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Title: Characterization of HIV-1 binding to peripheral blood mononuclear cells versus monocytes/macrophages : relationship to neuropathogenesis 
Author: Munsaka, Sody
Date: 2007
Abstract: Individuals with HIV-1-associated dementia (HAD) are characterized with increased percentages of circulating activated monocytes/macrophages (M/MΦ) with CDl4/CDl6 phenotype. Higher levels of HIV-1 DNA are detected in these activated cells, thus hypothesizing that the activated M/MΦ have higher viral binding and possibly leading to more permissive infectivity. From a non-HIV-I-infected volunteer, peripheral blood mononuclear cells (PBMCs), magnetic bead-separated activated and non-activated monocytes were exposed to 2ng p24 units of LAI (X4 Strain) and p89.6 (dual tropic but preferentially X5 strain) for one hour at 37°C, 5% CO2. Viral binding capacity was assayed by RT-PCR using HIV Gag and β-actin primers with appropriate positive and negative control RNA and densitometry. Differences in binding capacities between each of the two groups were considered significant by Student's t-test and One-Way ANOVA if p<0.05. As expected, M/MΦ displayed a higher HIV-1 binding to p89.6 than to LAI, 0.497 vs. 0.328 (p=0.025), respectively. In the PBMCs, viral binding capacity was increased compared to M/MΦ , for LAI: 0.492 vs. 0.328, respectively (p=0.011); for p89.6: 0.878 vs. 0.497, respectively (p=0.004). Of note was the significantly higher binding found with p89.6 (0.878) compared to LAI (0.492) (p=0.004), since the PBMCs were from the same volunteer obtained at the same time. There was a trend for HIV-1 binding to be higher for activated monocytes [LAI (0.324), P89.6 (0.277)] compared to non-activated monocytes [LAI (0.22S), p89.6 (0.249)], p= 0.362. These results demonstrate that peripheral M/MΦ preferentially bind CCRS virus suggesting that the high HIV DNA found in PBMCs represents bound virus on the M/MΦ subset. The enhanced binding of CCR5 strains to M/MΦ , particularly to activated M/MΦ , may lead to more permissive infection of this subset. The theory that increased trafficking of HIV-1-infected activated M/MΦ to the central nervous system is consistent with the findings.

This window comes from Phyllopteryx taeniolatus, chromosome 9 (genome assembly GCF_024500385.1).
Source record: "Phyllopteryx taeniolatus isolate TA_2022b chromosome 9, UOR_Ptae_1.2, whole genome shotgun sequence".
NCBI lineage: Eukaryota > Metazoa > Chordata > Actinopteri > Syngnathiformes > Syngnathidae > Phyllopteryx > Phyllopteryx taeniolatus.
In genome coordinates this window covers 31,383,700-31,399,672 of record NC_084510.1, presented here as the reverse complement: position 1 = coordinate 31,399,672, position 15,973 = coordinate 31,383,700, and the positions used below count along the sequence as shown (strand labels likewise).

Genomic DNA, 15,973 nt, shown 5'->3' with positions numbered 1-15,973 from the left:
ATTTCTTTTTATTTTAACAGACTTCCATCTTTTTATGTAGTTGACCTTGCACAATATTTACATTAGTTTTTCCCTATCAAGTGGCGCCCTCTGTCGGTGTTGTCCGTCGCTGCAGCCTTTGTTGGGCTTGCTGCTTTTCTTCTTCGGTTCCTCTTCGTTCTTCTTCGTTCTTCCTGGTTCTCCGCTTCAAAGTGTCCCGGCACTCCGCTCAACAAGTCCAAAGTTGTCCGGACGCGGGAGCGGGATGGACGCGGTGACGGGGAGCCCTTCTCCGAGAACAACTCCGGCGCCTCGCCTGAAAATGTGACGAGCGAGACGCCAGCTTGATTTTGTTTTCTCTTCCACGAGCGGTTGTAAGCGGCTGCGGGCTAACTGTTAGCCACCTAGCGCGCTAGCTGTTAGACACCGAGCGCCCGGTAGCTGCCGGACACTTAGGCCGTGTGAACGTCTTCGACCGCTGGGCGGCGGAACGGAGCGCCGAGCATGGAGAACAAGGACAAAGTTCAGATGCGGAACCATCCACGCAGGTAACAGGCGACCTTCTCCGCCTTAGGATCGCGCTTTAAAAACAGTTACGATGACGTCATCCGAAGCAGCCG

Description: Thesis (M.S.)--University of Hawaii at Manoa, 2007. Includes bibliographical references (leaves 57-63). xii, 63 leaves, bound col. ill. 29 cm
URI: http://hdl.handle.net/10125/20443
Rights: All UHM dissertations and theses are protected by copyright. They may be viewed from this source for any purpose, but reproduction or distribution in any format is prohibited without written permission from the copyright owner.
Keywords: HIV (Viruses) -- Pathogenesis

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